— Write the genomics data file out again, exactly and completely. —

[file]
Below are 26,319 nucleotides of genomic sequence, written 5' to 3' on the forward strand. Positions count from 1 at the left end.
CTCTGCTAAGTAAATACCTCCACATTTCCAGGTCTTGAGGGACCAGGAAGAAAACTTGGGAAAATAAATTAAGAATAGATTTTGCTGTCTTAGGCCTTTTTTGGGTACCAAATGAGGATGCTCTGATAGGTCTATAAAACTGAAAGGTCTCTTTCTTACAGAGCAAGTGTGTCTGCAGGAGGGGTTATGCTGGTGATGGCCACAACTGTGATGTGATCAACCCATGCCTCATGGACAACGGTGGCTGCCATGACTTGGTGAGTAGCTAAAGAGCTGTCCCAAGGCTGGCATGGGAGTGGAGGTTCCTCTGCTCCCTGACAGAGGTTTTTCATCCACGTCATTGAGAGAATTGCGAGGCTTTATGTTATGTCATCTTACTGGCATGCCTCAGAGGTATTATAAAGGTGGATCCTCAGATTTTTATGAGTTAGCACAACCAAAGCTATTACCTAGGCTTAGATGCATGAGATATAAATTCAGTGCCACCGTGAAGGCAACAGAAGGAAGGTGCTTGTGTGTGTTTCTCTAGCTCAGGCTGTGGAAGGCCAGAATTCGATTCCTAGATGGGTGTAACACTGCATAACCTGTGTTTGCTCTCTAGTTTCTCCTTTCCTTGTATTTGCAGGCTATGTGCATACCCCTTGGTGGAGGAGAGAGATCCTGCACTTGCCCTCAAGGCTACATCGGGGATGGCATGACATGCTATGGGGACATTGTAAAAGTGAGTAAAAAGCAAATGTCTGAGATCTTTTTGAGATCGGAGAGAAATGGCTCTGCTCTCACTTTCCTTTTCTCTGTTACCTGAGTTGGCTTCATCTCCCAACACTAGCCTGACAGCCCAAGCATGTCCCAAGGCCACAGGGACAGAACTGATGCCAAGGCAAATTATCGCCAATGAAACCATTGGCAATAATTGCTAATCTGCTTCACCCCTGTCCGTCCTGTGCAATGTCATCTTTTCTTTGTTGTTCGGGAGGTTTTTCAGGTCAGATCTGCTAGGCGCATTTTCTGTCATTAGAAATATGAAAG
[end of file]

Below are 26,319 nucleotides of genomic sequence, written 5' to 3' on the forward strand. Positions count from 1 at the left end.
CTCTGCTAAGTAAATACCTCCACATTTCCAGGTCTTGAGGGACCAGGAAGAAAACTTGGGAAAATAAATTAAGAATAGATTTTGCTGTCTTAGGCCTTTTTTGGGTACCAAATGAGGATGCTCTGATAGGTCTATAAAACTGAAAGGTCTCTTTCTTACAGAGCAAGTGTGTCTGCAGGAGGGGTTATGCTGGTGATGGCCACAACTGTGATGTGATCAACCCATGCCTCATGGACAACGGTGGCTGCCATGACTTGGTGAGTAGCTAAAGAGCTGTCCCAAGGCTGGCATGGGAGTGGAGGTTCCTCTGCTCCCTGACAGAGGTTTTTCATCCACGTCATTGAGAGAATTGCGAGGCTTTATGTTATGTCATCTTACTGGCATGCCTCAGAGGTATTATAAAGGTGGATCCTCAGATTTTTATGAGTTAGCACAACCAAAGCTATTACCTAGGCTTAGATGCATGAGATATAAATTCAGTGCCACCGTGAAGGCAACAGAAGGAAGGTGCTTGTGTGTGTTTCTCTAGCTCAGGCTGTGGAAGGCCAGAATTCGATTCCTAGATGGGTGTAACACTGCATAACCTGTGTTTGCTCTCTAGTTTCTCCTTTCCTTGTATTTGCAGGCTATGTGCATACCCCTTGGTGGAGGAGAGAGATCCTGCACTTGCCCTCAAGGCTACATCGGGGATGGCATGACATGCTATGGGGACATTGTAAAAGTGAGTAAAAAGCAAATGTCTGAGATCTTTTTGAGATCGGAGAGAAATGGCTCTGCTCTCACTTTCCTTTTCTCTGTTACCTGAGTTGGCTTCATCTCCCAACACTAGCCTGACAGCCCAAGCATGTCCCAAGGCCACAGGGACAGAACTGATGCCAAGGCAAATTATCGCCAATGAAACCATTGGCAATAATTGCTAATCTGCTTCACCCCTGTCCGTCCTGTGCAATGTCATCTTTTCTTTGTTGTTCGGGAGGTTTTTCAGGTCAGATCTGCTAGGCGCATTTTCTGTCATTAGAAATATGAAAG